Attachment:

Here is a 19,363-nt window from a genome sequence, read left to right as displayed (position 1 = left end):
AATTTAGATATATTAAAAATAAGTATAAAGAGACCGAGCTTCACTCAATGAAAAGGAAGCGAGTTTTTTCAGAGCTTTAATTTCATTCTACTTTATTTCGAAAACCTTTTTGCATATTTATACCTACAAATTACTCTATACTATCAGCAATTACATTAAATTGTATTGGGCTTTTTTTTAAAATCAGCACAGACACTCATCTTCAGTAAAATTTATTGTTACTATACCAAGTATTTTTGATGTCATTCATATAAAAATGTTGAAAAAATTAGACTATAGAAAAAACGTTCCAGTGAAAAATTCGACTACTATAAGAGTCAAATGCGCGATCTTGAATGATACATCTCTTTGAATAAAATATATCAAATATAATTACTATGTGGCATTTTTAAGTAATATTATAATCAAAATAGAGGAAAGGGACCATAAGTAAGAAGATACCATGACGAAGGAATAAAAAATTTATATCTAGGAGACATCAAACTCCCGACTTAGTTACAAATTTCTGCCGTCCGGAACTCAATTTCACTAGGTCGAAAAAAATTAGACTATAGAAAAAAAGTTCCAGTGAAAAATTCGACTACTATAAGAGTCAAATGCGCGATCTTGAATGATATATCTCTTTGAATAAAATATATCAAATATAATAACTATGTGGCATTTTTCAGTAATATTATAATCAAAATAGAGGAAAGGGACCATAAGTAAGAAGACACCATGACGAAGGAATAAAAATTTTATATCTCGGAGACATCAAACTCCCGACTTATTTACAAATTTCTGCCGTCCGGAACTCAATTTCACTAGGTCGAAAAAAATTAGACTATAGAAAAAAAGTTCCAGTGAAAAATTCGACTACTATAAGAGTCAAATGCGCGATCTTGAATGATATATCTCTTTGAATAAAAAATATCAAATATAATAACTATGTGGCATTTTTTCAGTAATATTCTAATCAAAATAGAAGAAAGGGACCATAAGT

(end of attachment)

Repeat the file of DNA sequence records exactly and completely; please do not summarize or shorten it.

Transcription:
Here is a 19,363-nt window from a genome sequence, read left to right as displayed (position 1 = left end):
AATTTAGATATATTAAAAATAAGTATAAAGAGACCGAGCTTCACTCAATGAAAAGGAAGCGAGTTTTTTCAGAGCTTTAATTTCATTCTACTTTATTTCGAAAACCTTTTTGCATATTTATACCTACAAATTACTCTATACTATCAGCAATTACATTAAATTGTATTGGGCTTTTTTTTAAAATCAGCACAGACACTCATCTTCAGTAAAATTTATTGTTACTATACCAAGTATTTTTGATGTCATTCATATAAAAATGTTGAAAAAATTAGACTATAGAAAAAACGTTCCAGTGAAAAATTCGACTACTATAAGAGTCAAATGCGCGATCTTGAATGATACATCTCTTTGAATAAAATATATCAAATATAATTACTATGTGGCATTTTTAAGTAATATTATAATCAAAATAGAGGAAAGGGACCATAAGTAAGAAGATACCATGACGAAGGAATAAAAAATTTATATCTAGGAGACATCAAACTCCCGACTTAGTTACAAATTTCTGCCGTCCGGAACTCAATTTCACTAGGTCGAAAAAAATTAGACTATAGAAAAAAAGTTCCAGTGAAAAATTCGACTACTATAAGAGTCAAATGCGCGATCTTGAATGATATATCTCTTTGAATAAAATATATCAAATATAATAACTATGTGGCATTTTTCAGTAATATTATAATCAAAATAGAGGAAAGGGACCATAAGTAAGAAGACACCATGACGAAGGAATAAAAATTTTATATCTCGGAGACATCAAACTCCCGACTTATTTACAAATTTCTGCCGTCCGGAACTCAATTTCACTAGGTCGAAAAAAATTAGACTATAGAAAAAAAGTTCCAGTGAAAAATTCGACTACTATAAGAGTCAAATGCGCGATCTTGAATGATATATCTCTTTGAATAAAAAATATCAAATATAATAACTATGTGGCATTTTTTCAGTAATATTCTAATCAAAATAGAAGAAAGGGACCATAAGT